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Spinal accessory neuropathy is a rare complication of carotid endarterectomy (CEA).1 Internal jugular venous thrombosis after CEA has also been reported rarely, but is likely more common; as internal jugular venous thrombosis is often asymptomatic, or presents with non-specific pain, it is probably unrecognised in many cases.2 Concurrent ipsilateral spinal accessory neuropathy and internal jugular venous thrombosis after CEA is expected to be rare, and this is underscored by the lack of published cases. Despite this apparent rarity, a common pathogenetic mechanism for postoperative spinal accessory neuropathy and internal jugular venous thrombosis may well be present, at least in some cases, which may lead to the consideration of the possibility of both when either is discovered.
We report on a patient who developed right spinal accessory neuropathy and internal jugular venous thrombosis after right CEA.
A 59 year old man underwent right CEA for possibly symptomatic stenosis. Angiography had shown 90% stenosis of the right internal carotid. The operation was done under general anaesthesia. The carotid bifurcation was unusually distal, necessitating a long dissection and high retraction. No immediate postoperative complications were evident. The next day, the patient complained of mild pain at the operative site, but he did not notice any weakness. The pain spread into his right shoulder within several days; at that time, he also noted difficulty raising his right arm. His symptoms worsened further a few weeks later. The symptoms persisted, and he presented for neurological evaluation 4 months after CEA. At that time, he had some induration along the incision site and a palpable cord within the right supraclavicular fossa. There was moderate atrophy of the right sternocleidomastoid and trapezius, with right shoulder drooping and minor right scapular winging. Right arm abduction produced more prominent scapular winging and was limited to 90 degrees due to pain and weakness. Electrodiagnostic studies were consistent with partial right accessory neuropathy with minor denervation of the right trapezius. Cervical ultrasonography and MRI demonstrated right internal jugular venous thrombosis. The patient was treated with a shoulder support, analgesics, and low dose aspirin. There was no significant clinical change 1 year after CEA. Repeat electrodiagnostic studies were consistent with severe chronic right spinal accessory neuropathy, and repeat ultrasonography showed persistent right internal jugular venous thrombosis.
Spinal accessory neuropathy was first reported as a complication of CEA in 1982.3 Since then, there have been several case reports and small series.1 4 A 1996 review of reports of cranial neuropathy after CEA disclosed only one patient with spinal accessory neuropathy in over 3000 cases.1 Although the authors did not include several other reports3 4 which, taken together, may seem to suggest a somewhat higher incidence, the overall small number of reported cases in proportion to the hundreds of thousands of CEAs that have been done worldwide suggests that clinically significant spinal accessory neuropathy is a rare complication. Minor or transient spinal accessory neuropathy after CEA may be more frequent. The cause of spinal accessory neuropathy after CEA is usually not well established, but intraoperative nerve stretching or compression from retraction is most often invoked.4 Delayed onset (after 3 weeks) has been noted in some; for these patients, postoperative inflammation and scarring seem more likely causes. Spinal accessory nerve transection or ischaemia/infarction (arterial or venous) are other possibilities. As in our patient, high carotid dissection and retraction have been reported to precede spinal accessory neuropathy.1 4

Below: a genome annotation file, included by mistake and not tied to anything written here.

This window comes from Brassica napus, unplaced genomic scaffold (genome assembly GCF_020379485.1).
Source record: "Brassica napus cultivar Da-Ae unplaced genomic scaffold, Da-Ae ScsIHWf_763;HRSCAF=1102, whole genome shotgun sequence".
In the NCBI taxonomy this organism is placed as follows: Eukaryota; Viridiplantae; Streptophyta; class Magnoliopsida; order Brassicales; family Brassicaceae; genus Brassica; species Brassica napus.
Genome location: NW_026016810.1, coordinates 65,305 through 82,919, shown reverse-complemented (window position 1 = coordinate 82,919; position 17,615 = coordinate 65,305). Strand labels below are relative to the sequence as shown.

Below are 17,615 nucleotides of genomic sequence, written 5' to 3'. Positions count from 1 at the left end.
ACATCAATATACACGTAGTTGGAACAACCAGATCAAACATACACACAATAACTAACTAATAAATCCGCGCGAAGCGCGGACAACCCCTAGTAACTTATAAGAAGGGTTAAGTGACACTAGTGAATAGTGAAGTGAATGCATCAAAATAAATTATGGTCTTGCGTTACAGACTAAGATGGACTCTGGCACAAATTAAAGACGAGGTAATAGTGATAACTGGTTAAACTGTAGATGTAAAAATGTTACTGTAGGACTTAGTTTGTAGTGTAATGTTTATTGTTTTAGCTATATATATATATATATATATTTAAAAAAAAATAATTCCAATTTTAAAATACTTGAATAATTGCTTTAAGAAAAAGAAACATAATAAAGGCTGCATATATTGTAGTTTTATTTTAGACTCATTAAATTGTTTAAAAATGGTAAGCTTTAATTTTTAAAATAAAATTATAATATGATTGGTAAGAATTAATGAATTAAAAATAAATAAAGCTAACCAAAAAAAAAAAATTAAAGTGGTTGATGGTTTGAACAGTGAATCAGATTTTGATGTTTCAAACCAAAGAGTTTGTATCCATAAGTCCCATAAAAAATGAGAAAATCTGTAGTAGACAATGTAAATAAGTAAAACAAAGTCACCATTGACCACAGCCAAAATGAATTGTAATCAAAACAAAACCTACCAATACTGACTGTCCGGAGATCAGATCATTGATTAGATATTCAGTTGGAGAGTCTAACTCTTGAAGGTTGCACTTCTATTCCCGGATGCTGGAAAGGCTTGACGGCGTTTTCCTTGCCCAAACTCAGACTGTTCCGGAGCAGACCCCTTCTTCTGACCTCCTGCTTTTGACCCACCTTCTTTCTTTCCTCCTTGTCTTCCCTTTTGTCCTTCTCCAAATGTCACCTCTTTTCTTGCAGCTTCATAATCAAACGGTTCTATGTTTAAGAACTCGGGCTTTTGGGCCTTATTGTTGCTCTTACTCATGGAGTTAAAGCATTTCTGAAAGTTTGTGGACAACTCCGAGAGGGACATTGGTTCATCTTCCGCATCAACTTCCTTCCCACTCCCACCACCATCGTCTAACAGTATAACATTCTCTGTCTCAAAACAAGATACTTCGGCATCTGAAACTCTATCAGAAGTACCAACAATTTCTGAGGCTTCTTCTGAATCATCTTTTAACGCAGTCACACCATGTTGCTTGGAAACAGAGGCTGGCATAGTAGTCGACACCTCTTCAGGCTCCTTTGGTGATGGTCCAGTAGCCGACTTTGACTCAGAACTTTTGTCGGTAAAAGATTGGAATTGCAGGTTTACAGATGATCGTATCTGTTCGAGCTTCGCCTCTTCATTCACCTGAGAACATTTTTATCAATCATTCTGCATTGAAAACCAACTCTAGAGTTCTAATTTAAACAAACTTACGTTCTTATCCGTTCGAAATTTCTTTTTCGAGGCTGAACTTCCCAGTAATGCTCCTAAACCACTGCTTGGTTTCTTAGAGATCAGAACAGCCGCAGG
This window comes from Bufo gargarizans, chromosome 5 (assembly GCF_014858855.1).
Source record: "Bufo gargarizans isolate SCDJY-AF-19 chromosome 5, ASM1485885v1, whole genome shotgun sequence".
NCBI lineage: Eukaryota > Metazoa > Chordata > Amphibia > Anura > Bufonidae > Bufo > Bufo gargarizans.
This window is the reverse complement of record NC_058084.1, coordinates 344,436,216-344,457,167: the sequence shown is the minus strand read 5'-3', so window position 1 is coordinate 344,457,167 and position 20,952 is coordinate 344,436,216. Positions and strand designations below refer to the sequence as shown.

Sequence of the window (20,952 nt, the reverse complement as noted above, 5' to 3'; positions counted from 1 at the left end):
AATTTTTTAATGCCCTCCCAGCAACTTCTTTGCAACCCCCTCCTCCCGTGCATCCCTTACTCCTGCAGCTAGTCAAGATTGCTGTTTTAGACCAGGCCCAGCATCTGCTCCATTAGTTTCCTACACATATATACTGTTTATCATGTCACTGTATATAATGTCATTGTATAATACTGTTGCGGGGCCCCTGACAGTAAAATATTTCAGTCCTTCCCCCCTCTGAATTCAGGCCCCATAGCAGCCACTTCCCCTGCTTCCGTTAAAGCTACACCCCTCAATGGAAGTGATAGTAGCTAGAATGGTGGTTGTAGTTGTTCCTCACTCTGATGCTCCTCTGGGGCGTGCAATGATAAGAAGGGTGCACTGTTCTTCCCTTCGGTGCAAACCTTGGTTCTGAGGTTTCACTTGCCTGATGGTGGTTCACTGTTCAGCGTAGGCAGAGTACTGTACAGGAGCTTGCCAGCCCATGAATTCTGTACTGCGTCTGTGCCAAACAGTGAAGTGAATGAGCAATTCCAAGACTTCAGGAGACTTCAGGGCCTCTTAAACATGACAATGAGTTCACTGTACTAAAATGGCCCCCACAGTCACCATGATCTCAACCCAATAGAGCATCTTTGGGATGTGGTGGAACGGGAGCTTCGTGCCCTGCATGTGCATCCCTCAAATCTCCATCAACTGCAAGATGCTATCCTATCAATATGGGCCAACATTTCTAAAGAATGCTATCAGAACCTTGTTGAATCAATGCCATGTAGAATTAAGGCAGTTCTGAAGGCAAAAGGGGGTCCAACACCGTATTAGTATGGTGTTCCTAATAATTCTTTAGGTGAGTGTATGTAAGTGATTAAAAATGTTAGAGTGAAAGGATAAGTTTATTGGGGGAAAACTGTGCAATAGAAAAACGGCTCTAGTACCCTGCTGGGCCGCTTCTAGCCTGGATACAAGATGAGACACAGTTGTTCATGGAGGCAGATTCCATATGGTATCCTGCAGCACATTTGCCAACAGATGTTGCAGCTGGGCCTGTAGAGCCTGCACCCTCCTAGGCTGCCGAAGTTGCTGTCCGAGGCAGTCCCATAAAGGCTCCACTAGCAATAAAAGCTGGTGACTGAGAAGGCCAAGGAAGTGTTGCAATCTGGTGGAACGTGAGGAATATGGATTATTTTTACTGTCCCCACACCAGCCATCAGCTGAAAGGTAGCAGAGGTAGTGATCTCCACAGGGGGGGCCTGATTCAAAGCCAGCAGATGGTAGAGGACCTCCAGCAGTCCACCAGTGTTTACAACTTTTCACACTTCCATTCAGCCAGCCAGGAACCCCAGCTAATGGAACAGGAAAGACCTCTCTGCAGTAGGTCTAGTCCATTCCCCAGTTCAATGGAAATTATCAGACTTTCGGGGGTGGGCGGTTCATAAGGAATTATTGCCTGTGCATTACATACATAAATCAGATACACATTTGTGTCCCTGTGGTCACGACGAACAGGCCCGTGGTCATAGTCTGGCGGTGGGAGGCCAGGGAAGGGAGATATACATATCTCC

The spinal accessory nerve courses along the internal jugular vein and near the internal carotid artery, typically well above the carotid bifurcation. It stands to reason that a high incision and retraction resulting from a high carotid bifurcation would place the nerve at risk. Whether this realisation may lead to any technical modification to decrease the risk of spinal accessory neuropathy in those with a high bifurcation is unclear.
From our search, internal jugular venous thrombosis after CEA has been reported in only one case.2 As Southcottet al noted, retraction of the internal jugular during CEA may cause complete occlusion, leading to thrombosis from venous stasis or endothelial injury. Other causes of internal jugular venous thrombosis include jugular cannulation, blunt cervical trauma, and a hypercoagulable state. Internal jugular venous thrombosis may occur within a week after neck dissection, often with recanalisation after several months.5
The presence of induration about the incision site and a palpable supraclavicular cord in our patient led us to suspect venous thrombosis. Internal jugular venous thrombosis may often be asymptomatic. Potential symptoms of internal jugular venous thrombosis include headache, dysphagia, and anterolateral neck pain, tenderness, and swelling. In addition to perivenous induration, fever and leukocytosis may occur.2
Common pathogenetic mechanisms for spinal accessory neuropathy and internal jugular venous thrombosis may include intraoperative traction, haematoma, and postoperative inflammation and scarring.
Although the onset of either spinal accessory neuropathy or internal jugular venous thrombosis in our patient cannot be determined precisely, it is likely that both developed at about the same time. The delayed worsening of spinal accessory neuropathy in this case suggests postoperative scarring or inflammation. The lack of improvement after a year, as in some other cases of spinal accessory neuropathy after CEA, implies considerable axonal injury, but does not clarify the manner of injury.
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